Stephen Lawrence Verdict: Doreen And Neville Lawrence's Two-Decade Long Ordeal
Stephen Lawrence's family have endured nearly two decades waiting to see if anyone would ever be punished for his death.
His parents Doreen and Neville have suffered heartbreaking disappointment in their battle to bring the killers to justice, including an ill-fated private prosecution that they attempted in 1996.
Throughout the trial of Gary Dobson and David Norris they, along with surviving son Stuart, have maintained a quiet and dignified composure despite sitting feet from two men accused of the racist murder of Stephen.
They sat at the back of Court 16 in the Old Bailey paying keen attention to proceedings, and when Dobson and Norris were called to give evidence, Neville Lawrence simply moved to another seat to avoid being in touching distance of them.
Mr and Mrs Lawrence, who split up in 1999, have repeatedly been praised for their unstinting campaign to get justice for their son.
Shortly before the verdict in Dobson and Norris' trial, Acting Deputy Commissioner of the Met Police Cressida Dick acknowledged their "extraordinary" efforts.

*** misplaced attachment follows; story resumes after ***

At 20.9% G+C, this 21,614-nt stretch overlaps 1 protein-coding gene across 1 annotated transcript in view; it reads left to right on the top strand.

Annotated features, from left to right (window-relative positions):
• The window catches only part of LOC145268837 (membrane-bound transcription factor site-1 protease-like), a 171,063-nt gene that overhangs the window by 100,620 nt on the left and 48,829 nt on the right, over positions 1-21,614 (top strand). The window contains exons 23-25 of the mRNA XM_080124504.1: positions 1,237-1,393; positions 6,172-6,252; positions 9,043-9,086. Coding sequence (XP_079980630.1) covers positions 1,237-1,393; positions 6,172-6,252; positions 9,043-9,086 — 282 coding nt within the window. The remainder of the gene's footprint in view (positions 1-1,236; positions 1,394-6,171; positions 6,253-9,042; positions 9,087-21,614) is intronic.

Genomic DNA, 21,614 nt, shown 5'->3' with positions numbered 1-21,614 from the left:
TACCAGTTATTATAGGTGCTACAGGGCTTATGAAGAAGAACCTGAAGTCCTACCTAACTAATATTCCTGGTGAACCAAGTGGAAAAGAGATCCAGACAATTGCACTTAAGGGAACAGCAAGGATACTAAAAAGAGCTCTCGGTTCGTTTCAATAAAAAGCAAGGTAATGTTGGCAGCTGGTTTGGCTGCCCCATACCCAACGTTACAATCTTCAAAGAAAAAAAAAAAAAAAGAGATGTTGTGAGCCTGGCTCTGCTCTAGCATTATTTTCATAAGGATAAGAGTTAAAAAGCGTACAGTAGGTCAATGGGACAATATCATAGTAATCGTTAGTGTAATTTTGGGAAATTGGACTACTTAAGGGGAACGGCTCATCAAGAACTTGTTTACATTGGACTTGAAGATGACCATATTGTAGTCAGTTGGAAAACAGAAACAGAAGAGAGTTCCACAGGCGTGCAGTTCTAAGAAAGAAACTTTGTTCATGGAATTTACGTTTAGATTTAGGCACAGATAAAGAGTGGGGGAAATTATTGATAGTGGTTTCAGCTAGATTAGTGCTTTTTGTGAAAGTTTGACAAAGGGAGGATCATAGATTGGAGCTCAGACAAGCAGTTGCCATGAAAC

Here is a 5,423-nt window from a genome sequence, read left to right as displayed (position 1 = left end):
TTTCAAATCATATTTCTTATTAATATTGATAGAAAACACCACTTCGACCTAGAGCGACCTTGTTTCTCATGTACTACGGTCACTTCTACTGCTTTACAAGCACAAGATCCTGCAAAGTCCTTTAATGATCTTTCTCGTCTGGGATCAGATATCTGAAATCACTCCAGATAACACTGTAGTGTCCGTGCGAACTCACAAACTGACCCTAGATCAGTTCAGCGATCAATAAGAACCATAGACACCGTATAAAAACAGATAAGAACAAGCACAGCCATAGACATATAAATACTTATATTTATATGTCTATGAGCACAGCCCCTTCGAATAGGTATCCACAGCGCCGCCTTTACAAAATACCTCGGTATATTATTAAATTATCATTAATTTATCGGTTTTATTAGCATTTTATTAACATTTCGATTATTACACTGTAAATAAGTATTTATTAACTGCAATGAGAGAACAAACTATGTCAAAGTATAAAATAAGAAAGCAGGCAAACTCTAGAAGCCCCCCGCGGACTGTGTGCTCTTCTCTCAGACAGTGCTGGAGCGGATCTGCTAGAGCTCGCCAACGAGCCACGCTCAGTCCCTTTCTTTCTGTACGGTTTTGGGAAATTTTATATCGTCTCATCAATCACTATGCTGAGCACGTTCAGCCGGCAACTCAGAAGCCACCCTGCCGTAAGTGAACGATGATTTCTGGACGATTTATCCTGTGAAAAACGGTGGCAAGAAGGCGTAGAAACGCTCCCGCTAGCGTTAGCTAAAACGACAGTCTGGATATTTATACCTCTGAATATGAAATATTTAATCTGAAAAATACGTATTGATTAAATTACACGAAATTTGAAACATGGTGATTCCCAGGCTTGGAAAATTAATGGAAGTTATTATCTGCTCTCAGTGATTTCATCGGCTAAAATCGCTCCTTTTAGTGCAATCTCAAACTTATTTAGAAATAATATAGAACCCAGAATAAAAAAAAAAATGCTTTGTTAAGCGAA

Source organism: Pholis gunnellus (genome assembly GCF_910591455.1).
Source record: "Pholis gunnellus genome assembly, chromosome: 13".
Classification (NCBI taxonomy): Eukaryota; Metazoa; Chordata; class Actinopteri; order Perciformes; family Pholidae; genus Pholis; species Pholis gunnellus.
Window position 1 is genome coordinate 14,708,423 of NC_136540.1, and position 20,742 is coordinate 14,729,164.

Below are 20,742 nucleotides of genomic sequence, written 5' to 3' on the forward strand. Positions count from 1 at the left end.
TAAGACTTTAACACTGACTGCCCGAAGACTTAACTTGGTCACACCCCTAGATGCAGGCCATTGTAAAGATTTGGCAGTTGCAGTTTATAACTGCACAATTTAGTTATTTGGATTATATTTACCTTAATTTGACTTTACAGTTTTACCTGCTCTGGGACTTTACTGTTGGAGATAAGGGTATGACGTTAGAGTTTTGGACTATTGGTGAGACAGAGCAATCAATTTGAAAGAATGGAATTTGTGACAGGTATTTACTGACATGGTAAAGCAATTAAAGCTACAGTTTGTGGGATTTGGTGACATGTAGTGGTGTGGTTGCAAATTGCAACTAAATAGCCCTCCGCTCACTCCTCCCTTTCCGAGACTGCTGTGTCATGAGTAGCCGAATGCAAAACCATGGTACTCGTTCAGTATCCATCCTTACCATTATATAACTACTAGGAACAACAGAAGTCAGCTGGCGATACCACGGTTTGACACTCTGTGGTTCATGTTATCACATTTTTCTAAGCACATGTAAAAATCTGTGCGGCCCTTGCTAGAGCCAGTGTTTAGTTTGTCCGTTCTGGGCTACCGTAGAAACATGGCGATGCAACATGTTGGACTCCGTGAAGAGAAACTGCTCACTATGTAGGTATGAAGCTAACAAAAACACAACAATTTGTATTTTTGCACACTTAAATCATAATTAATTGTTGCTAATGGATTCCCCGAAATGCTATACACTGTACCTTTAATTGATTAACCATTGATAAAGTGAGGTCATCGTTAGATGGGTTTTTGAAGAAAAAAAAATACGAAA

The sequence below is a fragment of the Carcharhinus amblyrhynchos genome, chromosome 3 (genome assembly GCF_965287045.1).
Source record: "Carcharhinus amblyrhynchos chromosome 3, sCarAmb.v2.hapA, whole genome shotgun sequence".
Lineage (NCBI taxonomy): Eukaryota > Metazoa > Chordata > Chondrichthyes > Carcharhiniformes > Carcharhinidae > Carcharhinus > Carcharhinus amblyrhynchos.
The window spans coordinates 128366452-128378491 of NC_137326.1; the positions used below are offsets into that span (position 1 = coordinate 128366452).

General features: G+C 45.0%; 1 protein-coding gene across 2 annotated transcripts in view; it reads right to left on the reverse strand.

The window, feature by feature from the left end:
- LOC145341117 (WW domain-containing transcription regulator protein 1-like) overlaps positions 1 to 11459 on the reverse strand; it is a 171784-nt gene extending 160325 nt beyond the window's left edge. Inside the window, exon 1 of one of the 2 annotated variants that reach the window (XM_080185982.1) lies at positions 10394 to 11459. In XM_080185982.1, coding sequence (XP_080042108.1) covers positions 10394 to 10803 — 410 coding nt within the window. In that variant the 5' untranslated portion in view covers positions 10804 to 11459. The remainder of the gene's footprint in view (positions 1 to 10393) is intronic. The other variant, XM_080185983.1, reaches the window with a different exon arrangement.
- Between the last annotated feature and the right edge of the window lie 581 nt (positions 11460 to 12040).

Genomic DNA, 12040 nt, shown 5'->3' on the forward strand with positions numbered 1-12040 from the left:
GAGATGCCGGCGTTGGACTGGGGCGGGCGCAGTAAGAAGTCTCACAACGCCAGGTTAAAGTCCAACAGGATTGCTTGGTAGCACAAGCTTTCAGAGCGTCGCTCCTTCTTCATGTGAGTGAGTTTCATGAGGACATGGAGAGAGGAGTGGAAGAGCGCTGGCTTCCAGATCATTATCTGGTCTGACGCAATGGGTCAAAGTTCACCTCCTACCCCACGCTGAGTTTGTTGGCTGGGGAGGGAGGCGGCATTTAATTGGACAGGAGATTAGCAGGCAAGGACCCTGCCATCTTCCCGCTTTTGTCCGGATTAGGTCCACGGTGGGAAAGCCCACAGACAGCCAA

She said: "I pay tribute to Mr and Mrs Lawrence, they've been extraordinary in their tireless campaigning and the immense effort and dignity that they have shown.
"It is as a result of their efforts that the way in which we investigate murder has changed so very much.
"I pay total tribute to Mr and Mrs Lawrence for never giving up and demanding justice for Stephen."
They were acknowledged as the "mainspring" of a public inquiry into the original investigation into their son's death.
The resulting Macpherson report said: "Their persistence and courage in the face of tragedy and bitter disillusionment and disappointment have been outstanding."
The Lawrences, who separately emigrated to England from Jamaica in the 1960s, married in 1972 and had three children - Stephen, Stuart and Georgina.
They were thrust into the limelight after Stephen was killed, being visited by Nelson Mandela days after their son died. Many race campaign groups also latched on to the family.
They themselves became champions of racial equality in the UK, and in 2002 both received OBEs for services to the community.
Doreen Lawrence is director of The Stephen Lawrence Trust, set up in her son's memory, which aims to help disadvantaged young people and create positive relationships in the community.
Just before the trial, the Trust launched the 18:18 campaign to mark 18 years since Stephen's death. It aims to get young people into industries such as law and finance.